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Friday, January 21, 2011

The ‘Order-Deliver’ IT Model is Broken

The current IT Delivery model will not support tomorrow’s competitive environment.
It simply takes too long. While the Business is “ordering” and IT is “delivering”, another more nimble competitor has pulled their business partners into the kitchen and prepared a better dish, together, in half the time. 
Over the last five years, practicing EA has provided a front row seat to some serious shifts in corporate thinking driven by two factors:
  • Economic meltdowns that reinforced the balance sheet’s importance. Shareholder equity = Assets - Liabilities. That’s an easy formula that will not change with technology. How much equity and therefore value a company has will always be dependent on the decisions it makes about managing assets and liabilities for the greatest return. If you need an example, look no further than the housing crisis. Many of the greatest investment banks were ruined because their liabilities (shaky mortgages they helped lending institutions underwrite) far exceeded the long term asset value. This lessons still reverberates in the minds of CEOs everywhere, not just the financial sector - the business case for investment must make sense and IT is no exception.
  • Big, “Enterprise” solutions weigh heavy on corporate profits - now a new technology wave is coming. Since about 2000, large corporations have been investing heavily in big, enterprise systems that automate and optimize core business functions. Vendors have supported industry vertical solutions by a “mix/match/customize” approach, with lots of professional services for each dollar of software sold. These investments, funded with heavy capitalization, are now showing up as depreciation on corporate balance sheets. While companies pay off these large capital procurements, a new generation of technology is emerging that can collect a data from the environment with new sensors and process this ‘Big Data’ with next generation Business Intelligence in highly specialized, industry vertical solutions. The Cloud has emerged to allow much of the required technology to be rented in a pay-per-drink model, making large capital commitments a thing of the past.
It’s cliche, but true - the only constant thing is change. How well we adapt to it is what determines our survival.
The 80/20 Rule Applies
The 80/20 rule suggests that big, capitalized, enterprise technology investments are diminishing in importance. Most companies have made the 20% investment that gives 80% of the benefit, and investing more for diminishing returns doesn’t make sense. What does make sense? Building out process automations with new, “smart” technologies to measure, analyze, predict and react with great speed and agility. Vendors are beginning to offer highly specialized solutions that solve critical, industry specific problems and require little in terms of long term capital commitment. Add in the Cloud, with a pay-per-drink pricing model, and buyers will be able to ‘opt out’ of solutions that do not meet expectations. Things indeed will be different.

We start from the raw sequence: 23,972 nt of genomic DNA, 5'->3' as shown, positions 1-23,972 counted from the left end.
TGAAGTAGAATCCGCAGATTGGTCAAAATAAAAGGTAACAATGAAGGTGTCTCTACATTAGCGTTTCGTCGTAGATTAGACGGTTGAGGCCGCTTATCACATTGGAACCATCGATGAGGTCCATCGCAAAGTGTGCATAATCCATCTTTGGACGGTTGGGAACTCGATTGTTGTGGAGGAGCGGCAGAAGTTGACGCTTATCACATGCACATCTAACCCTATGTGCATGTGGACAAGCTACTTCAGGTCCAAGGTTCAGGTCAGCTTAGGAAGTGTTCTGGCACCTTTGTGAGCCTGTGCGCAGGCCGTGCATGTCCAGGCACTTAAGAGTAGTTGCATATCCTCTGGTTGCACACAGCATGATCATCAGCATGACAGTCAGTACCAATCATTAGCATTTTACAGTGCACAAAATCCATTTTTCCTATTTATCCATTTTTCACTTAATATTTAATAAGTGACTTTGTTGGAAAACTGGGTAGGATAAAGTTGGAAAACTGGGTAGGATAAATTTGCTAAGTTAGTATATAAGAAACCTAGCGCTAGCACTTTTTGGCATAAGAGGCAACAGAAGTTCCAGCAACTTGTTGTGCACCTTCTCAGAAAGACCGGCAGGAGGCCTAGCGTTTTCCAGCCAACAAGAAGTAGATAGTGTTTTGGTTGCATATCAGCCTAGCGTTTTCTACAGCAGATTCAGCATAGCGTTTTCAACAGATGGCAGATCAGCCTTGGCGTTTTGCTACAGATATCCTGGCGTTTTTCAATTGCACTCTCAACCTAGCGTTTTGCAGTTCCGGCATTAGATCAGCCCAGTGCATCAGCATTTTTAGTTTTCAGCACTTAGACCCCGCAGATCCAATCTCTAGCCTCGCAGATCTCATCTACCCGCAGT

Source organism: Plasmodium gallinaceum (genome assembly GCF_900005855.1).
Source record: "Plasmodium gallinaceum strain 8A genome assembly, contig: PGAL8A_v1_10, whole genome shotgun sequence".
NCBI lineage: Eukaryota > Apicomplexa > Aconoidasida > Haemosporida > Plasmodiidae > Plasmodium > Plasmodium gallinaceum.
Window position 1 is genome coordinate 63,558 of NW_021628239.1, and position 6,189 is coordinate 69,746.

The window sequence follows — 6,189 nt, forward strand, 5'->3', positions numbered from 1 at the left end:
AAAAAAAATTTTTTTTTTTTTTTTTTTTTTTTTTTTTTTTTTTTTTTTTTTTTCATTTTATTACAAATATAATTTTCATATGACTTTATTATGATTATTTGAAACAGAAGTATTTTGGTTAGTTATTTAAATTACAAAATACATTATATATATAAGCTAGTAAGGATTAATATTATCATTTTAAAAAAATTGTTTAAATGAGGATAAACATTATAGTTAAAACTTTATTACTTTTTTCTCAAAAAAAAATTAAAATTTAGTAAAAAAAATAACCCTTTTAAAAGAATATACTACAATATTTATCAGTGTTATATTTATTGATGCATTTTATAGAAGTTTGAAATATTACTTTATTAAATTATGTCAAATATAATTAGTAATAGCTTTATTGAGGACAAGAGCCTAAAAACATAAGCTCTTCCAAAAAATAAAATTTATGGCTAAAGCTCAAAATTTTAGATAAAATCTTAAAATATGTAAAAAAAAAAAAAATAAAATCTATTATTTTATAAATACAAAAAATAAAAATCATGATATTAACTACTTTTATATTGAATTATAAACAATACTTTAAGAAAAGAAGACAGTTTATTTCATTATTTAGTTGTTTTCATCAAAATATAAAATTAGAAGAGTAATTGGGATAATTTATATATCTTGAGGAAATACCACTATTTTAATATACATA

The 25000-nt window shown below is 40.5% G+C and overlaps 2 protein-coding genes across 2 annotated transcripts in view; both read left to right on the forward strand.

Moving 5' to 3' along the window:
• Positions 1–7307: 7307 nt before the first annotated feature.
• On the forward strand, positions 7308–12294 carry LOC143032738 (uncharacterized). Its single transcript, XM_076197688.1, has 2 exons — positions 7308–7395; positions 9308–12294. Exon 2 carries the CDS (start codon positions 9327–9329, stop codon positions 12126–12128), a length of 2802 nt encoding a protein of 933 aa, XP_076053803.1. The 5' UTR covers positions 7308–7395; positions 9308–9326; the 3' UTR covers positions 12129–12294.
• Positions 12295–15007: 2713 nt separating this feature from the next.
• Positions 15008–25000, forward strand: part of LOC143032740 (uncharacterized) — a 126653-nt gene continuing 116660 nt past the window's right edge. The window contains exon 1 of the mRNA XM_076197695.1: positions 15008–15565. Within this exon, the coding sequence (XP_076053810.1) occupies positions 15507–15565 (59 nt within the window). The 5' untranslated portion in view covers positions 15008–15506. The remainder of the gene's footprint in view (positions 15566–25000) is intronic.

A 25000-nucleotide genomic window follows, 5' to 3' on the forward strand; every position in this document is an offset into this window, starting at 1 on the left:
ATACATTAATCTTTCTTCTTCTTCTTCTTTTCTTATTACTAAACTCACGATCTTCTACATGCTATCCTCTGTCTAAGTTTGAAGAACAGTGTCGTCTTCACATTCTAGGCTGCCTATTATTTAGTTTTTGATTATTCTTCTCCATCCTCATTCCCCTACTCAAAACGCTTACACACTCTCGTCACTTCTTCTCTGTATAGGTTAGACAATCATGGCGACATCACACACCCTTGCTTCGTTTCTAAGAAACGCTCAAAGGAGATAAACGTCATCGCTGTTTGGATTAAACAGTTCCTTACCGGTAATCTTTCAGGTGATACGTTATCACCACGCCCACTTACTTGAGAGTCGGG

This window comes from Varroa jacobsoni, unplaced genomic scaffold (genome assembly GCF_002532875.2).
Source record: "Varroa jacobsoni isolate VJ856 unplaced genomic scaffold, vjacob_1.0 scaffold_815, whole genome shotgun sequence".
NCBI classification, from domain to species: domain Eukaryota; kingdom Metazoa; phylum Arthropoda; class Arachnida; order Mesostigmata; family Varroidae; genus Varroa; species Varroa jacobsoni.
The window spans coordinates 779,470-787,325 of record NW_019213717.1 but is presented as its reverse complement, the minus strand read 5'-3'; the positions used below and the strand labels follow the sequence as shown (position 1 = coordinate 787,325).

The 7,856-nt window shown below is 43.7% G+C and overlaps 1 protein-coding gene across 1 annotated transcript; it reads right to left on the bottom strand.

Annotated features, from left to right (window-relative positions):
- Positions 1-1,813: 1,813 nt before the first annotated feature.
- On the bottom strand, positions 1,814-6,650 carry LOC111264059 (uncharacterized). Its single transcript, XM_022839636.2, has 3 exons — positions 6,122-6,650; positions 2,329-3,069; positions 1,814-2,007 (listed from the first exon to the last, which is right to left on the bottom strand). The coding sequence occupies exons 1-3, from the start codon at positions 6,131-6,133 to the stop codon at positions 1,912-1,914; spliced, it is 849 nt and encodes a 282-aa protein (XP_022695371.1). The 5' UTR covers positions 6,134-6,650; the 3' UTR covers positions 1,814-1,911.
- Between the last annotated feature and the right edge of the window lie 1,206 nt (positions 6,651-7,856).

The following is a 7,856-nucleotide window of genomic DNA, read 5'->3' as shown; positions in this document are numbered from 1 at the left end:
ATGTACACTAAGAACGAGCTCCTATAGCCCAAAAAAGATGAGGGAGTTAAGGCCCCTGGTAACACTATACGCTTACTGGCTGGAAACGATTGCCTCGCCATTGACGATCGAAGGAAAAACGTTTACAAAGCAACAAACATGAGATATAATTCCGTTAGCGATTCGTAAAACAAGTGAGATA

The New Order  - Innovation, Agility and Accountability
If the old model is broken, what new one will emerge? Three characteristics define it:
  • Innovation. Innovative businesses that can adapt their thinking to the new environment will adopt emerging technology to solve “unsolvable” business problems.
  • Agility. Business that can experiment, fail fast and quickly redirect to the right solutions will out pace their competition.
  • Accountability. Good decisions must be rewarded, and good accountability means both clarity in who gets to say “yes” and then tracking and tying the results back to executive performance.
Each of these is perhaps its own separate blog, which I will save for future posts. I conclude with a thought that summarizes EAs best role in this new model - we must become the facilitator of good business decisions by 1) understanding our business and the potential of emerging technology, 2) clearly defining the impacts of both good and bad architecture decisions and 3) enabling business ownership and shared Business/IT governance of technology investment decisions. 

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Brian has 21 years of engineering and technology leadership including 12 years as an IT professional. As an Enterprise Architect, Brian has been a leader in establishing Enterprise Architecture Practices in both the Financial Services and Defense industries. He has led the development and implementation of information management strategies, established architecture governance processes, and led multimillion dollar, multiyear program teams. In addition, Brian has extensive experience with web interoperability and data exchange standards established by the W3C and OASIS.